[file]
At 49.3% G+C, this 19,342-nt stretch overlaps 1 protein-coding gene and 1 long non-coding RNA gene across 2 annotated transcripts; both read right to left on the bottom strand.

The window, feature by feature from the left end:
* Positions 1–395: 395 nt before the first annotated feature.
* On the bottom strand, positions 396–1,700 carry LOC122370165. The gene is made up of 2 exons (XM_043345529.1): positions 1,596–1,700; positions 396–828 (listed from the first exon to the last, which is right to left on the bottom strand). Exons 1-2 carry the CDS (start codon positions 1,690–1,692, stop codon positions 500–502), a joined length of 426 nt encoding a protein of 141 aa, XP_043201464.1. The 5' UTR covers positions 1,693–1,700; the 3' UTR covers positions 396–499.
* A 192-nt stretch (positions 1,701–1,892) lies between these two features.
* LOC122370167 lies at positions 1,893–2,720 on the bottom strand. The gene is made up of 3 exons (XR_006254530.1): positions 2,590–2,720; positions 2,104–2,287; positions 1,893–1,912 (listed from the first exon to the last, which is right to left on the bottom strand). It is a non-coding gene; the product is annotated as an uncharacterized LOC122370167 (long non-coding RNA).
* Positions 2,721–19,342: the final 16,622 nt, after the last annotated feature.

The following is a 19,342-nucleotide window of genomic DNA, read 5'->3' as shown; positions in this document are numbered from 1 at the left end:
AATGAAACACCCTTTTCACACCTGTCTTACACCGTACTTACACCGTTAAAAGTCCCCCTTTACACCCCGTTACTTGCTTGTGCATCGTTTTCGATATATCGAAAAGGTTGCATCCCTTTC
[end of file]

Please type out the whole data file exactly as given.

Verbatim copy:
At 49.3% G+C, this 19,342-nt stretch overlaps 1 protein-coding gene and 1 long non-coding RNA gene across 2 annotated transcripts; both read right to left on the bottom strand.

The window, feature by feature from the left end:
* Positions 1–395: 395 nt before the first annotated feature.
* On the bottom strand, positions 396–1,700 carry LOC122370165. The gene is made up of 2 exons (XM_043345529.1): positions 1,596–1,700; positions 396–828 (listed from the first exon to the last, which is right to left on the bottom strand). Exons 1-2 carry the CDS (start codon positions 1,690–1,692, stop codon positions 500–502), a joined length of 426 nt encoding a protein of 141 aa, XP_043201464.1. The 5' UTR covers positions 1,693–1,700; the 3' UTR covers positions 396–499.
* A 192-nt stretch (positions 1,701–1,892) lies between these two features.
* LOC122370167 lies at positions 1,893–2,720 on the bottom strand. The gene is made up of 3 exons (XR_006254530.1): positions 2,590–2,720; positions 2,104–2,287; positions 1,893–1,912 (listed from the first exon to the last, which is right to left on the bottom strand). It is a non-coding gene; the product is annotated as an uncharacterized LOC122370167 (long non-coding RNA).
* Positions 2,721–19,342: the final 16,622 nt, after the last annotated feature.

The following is a 19,342-nucleotide window of genomic DNA, read 5'->3' as shown; positions in this document are numbered from 1 at the left end:
AATGAAACACCCTTTTCACACCTGTCTTACACCGTACTTACACCGTTAAAAGTCCCCCTTTACACCCCGTTACTTGCTTGTGCATCGTTTTCGATATATCGAAAAGGTTGCATCCCTTTC